E-Commerce Startup Material Wrld Opens up Fashionistas’ Closets

4/23/12Follow @xconomy

For Jie Zheng and Rie Yano, the options for selling used clothing were just not cutting it. Consignment stores were picky, thrift shops paid virtually nothing for their wares, and eBay was complicated. Both were working as marketers for big fashion brands, buying a lot of clothes for office days and work events, and trying to cram them into small New York apartments and tight budgets.

While on a trip to Montauk last year, the two (who met in Harvard Business School) started brainstorming. Zheng had the idea for a peer-to-peer marketplace for offloading used clothing, while Yano was interested in creating a platform to share outfits and express personal fashion tastes.

“The ideas were perfect compliments,” says Zheng, so the two started working a business model and website for their startup Material Wrld last fall.

Both of the ideas are being pursued by a slew of other fashion tech startups right now. Applications like Fashism, Pose, Go Try It on, and even Instagram allow users to post outfit photos and get feedback. Meanwhile, a social secondhand online clothing marketplace called ThreadFlip launched its alpha version last week, and one of the hot startups in this year’s Y Combinator class was 99Dresses, a platform where users can buy and sell used clothing using a virtual currency.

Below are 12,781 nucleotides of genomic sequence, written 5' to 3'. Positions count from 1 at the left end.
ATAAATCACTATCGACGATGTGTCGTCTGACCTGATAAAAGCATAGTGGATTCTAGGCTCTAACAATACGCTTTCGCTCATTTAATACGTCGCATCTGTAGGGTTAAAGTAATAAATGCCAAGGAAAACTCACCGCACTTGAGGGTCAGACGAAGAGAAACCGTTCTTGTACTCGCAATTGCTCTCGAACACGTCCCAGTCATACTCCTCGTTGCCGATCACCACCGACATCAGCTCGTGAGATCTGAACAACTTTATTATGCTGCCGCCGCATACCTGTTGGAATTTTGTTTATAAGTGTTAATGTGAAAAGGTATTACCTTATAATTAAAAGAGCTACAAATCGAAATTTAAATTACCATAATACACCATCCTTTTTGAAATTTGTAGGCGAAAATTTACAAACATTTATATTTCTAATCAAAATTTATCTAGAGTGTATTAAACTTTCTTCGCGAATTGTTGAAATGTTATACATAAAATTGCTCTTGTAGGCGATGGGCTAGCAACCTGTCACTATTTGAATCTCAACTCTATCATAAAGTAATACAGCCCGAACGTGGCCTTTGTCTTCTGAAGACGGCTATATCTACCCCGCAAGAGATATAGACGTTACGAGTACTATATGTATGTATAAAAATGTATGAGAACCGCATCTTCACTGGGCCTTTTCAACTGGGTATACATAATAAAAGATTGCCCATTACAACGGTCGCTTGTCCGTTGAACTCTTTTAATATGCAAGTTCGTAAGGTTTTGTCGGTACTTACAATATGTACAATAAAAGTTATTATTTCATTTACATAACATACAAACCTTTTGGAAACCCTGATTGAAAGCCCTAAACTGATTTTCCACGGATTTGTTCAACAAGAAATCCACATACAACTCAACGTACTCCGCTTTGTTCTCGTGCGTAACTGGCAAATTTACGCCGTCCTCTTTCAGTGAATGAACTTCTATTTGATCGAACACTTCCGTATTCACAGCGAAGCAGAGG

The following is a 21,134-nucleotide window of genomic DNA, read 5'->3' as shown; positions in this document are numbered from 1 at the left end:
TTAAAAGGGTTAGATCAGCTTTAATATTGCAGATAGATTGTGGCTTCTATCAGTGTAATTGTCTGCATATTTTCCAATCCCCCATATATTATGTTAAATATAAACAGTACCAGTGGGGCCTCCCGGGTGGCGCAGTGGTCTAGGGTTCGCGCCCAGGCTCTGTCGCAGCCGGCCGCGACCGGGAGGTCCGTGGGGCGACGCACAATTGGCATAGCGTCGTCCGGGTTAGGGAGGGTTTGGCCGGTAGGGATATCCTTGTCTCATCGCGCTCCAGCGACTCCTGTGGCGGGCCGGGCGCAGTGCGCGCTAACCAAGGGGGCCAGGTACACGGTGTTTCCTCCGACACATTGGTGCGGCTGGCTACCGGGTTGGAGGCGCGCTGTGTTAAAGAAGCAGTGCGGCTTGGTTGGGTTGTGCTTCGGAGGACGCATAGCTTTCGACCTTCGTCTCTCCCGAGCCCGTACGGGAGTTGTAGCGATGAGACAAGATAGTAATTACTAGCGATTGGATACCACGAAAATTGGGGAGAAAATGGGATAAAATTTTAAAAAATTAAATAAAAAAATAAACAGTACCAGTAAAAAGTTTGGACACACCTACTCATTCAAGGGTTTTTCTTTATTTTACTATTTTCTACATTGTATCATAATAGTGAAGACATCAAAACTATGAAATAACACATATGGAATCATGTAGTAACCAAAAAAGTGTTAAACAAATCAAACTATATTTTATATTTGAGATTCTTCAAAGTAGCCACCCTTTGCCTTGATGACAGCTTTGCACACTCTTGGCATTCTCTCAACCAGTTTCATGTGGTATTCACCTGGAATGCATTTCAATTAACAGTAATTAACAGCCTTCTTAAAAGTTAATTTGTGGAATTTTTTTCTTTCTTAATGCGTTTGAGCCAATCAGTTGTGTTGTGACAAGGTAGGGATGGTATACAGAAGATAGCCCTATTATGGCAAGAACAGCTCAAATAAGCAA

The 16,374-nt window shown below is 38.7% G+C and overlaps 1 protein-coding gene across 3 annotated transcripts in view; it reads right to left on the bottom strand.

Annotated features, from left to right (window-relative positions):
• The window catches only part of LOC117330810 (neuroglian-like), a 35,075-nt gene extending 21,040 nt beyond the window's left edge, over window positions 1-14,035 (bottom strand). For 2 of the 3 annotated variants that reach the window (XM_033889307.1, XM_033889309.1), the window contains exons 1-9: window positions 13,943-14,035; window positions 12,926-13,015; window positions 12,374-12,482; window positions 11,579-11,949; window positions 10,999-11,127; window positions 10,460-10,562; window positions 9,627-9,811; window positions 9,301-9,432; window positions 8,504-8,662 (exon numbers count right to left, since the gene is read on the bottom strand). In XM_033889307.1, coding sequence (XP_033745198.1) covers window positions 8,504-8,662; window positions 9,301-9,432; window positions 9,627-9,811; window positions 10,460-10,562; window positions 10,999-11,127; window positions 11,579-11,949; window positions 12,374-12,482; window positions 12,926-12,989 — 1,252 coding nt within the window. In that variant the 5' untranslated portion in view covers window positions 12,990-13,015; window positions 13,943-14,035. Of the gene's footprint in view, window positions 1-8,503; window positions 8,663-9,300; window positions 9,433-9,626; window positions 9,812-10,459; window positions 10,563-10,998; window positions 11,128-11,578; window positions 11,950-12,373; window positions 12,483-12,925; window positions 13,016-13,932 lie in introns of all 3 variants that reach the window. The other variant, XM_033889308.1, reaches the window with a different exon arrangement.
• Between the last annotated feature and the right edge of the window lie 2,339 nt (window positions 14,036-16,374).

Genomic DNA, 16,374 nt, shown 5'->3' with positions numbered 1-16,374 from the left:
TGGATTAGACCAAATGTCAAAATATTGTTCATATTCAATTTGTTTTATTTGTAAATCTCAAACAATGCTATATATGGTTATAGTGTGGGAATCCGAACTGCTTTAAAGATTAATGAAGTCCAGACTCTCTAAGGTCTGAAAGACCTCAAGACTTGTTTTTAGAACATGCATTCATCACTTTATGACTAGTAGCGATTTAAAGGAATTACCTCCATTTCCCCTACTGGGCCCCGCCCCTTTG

“We really support responsible consumption,” says Zheng. “We’re really excited we and others can get these fashion recycling parties started.”

But what’s so different about her startup?

Material Wrld, which has some angel funding and is working on raising a full seed round, is focused on layering social and editorial content over its shopping marketplace. Ultimately, shoppers won’t just look for items, but will be able to virtually shop through the closets of tastemakers like fashion bloggers. As part of that, Material Wrld is very carefully targeting who it wants to sell on its platform initially, in order to start with “quality sellers and quality merchandise,” Zheng says.